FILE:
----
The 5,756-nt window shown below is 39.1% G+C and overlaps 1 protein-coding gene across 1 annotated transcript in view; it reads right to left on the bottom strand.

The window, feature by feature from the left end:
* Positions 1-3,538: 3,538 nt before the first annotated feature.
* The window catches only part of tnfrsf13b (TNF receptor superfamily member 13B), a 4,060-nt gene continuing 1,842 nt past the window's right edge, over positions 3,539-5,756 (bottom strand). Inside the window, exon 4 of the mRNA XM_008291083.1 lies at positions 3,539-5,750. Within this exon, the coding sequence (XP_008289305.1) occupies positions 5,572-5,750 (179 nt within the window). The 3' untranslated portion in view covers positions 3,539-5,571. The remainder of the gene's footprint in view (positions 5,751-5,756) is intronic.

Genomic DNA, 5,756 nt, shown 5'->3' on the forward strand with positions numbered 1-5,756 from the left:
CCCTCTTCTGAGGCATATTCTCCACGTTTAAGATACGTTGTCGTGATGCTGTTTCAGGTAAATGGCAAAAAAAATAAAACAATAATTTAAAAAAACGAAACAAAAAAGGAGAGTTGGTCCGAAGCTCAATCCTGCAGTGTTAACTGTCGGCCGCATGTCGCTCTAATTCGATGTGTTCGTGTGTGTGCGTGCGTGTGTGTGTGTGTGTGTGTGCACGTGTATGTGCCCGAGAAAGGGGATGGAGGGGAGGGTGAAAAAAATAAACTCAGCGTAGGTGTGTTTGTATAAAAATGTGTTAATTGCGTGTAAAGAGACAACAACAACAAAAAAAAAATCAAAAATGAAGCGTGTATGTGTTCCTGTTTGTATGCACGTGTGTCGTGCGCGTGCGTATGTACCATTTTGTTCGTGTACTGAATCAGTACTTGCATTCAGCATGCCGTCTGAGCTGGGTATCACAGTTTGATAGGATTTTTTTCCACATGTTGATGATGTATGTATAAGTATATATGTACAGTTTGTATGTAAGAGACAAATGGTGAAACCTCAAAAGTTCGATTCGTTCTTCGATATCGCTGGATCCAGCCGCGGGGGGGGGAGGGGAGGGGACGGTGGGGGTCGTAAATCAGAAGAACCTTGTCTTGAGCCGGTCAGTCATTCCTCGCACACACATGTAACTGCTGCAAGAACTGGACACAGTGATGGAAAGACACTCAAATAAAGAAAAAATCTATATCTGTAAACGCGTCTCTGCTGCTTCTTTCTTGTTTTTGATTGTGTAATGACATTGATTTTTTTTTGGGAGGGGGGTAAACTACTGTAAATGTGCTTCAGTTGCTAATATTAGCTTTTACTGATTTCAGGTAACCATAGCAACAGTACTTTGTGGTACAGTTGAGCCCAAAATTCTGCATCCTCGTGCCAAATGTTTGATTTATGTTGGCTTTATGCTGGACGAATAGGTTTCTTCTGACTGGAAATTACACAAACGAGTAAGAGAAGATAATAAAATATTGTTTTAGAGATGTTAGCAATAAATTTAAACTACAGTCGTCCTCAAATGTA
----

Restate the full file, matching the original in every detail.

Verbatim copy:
The 5,756-nt window shown below is 39.1% G+C and overlaps 1 protein-coding gene across 1 annotated transcript in view; it reads right to left on the bottom strand.

The window, feature by feature from the left end:
* Positions 1-3,538: 3,538 nt before the first annotated feature.
* The window catches only part of tnfrsf13b (TNF receptor superfamily member 13B), a 4,060-nt gene continuing 1,842 nt past the window's right edge, over positions 3,539-5,756 (bottom strand). Inside the window, exon 4 of the mRNA XM_008291083.1 lies at positions 3,539-5,750. Within this exon, the coding sequence (XP_008289305.1) occupies positions 5,572-5,750 (179 nt within the window). The 3' untranslated portion in view covers positions 3,539-5,571. The remainder of the gene's footprint in view (positions 5,751-5,756) is intronic.

Genomic DNA, 5,756 nt, shown 5'->3' on the forward strand with positions numbered 1-5,756 from the left:
CCCTCTTCTGAGGCATATTCTCCACGTTTAAGATACGTTGTCGTGATGCTGTTTCAGGTAAATGGCAAAAAAAATAAAACAATAATTTAAAAAAACGAAACAAAAAAGGAGAGTTGGTCCGAAGCTCAATCCTGCAGTGTTAACTGTCGGCCGCATGTCGCTCTAATTCGATGTGTTCGTGTGTGTGCGTGCGTGTGTGTGTGTGTGTGTGTGCACGTGTATGTGCCCGAGAAAGGGGATGGAGGGGAGGGTGAAAAAAATAAACTCAGCGTAGGTGTGTTTGTATAAAAATGTGTTAATTGCGTGTAAAGAGACAACAACAACAAAAAAAAAATCAAAAATGAAGCGTGTATGTGTTCCTGTTTGTATGCACGTGTGTCGTGCGCGTGCGTATGTACCATTTTGTTCGTGTACTGAATCAGTACTTGCATTCAGCATGCCGTCTGAGCTGGGTATCACAGTTTGATAGGATTTTTTTCCACATGTTGATGATGTATGTATAAGTATATATGTACAGTTTGTATGTAAGAGACAAATGGTGAAACCTCAAAAGTTCGATTCGTTCTTCGATATCGCTGGATCCAGCCGCGGGGGGGGGAGGGGAGGGGACGGTGGGGGTCGTAAATCAGAAGAACCTTGTCTTGAGCCGGTCAGTCATTCCTCGCACACACATGTAACTGCTGCAAGAACTGGACACAGTGATGGAAAGACACTCAAATAAAGAAAAAATCTATATCTGTAAACGCGTCTCTGCTGCTTCTTTCTTGTTTTTGATTGTGTAATGACATTGATTTTTTTTTGGGAGGGGGGTAAACTACTGTAAATGTGCTTCAGTTGCTAATATTAGCTTTTACTGATTTCAGGTAACCATAGCAACAGTACTTTGTGGTACAGTTGAGCCCAAAATTCTGCATCCTCGTGCCAAATGTTTGATTTATGTTGGCTTTATGCTGGACGAATAGGTTTCTTCTGACTGGAAATTACACAAACGAGTAAGAGAAGATAATAAAATATTGTTTTAGAGATGTTAGCAATAAATTTAAACTACAGTCGTCCTCAAATGTA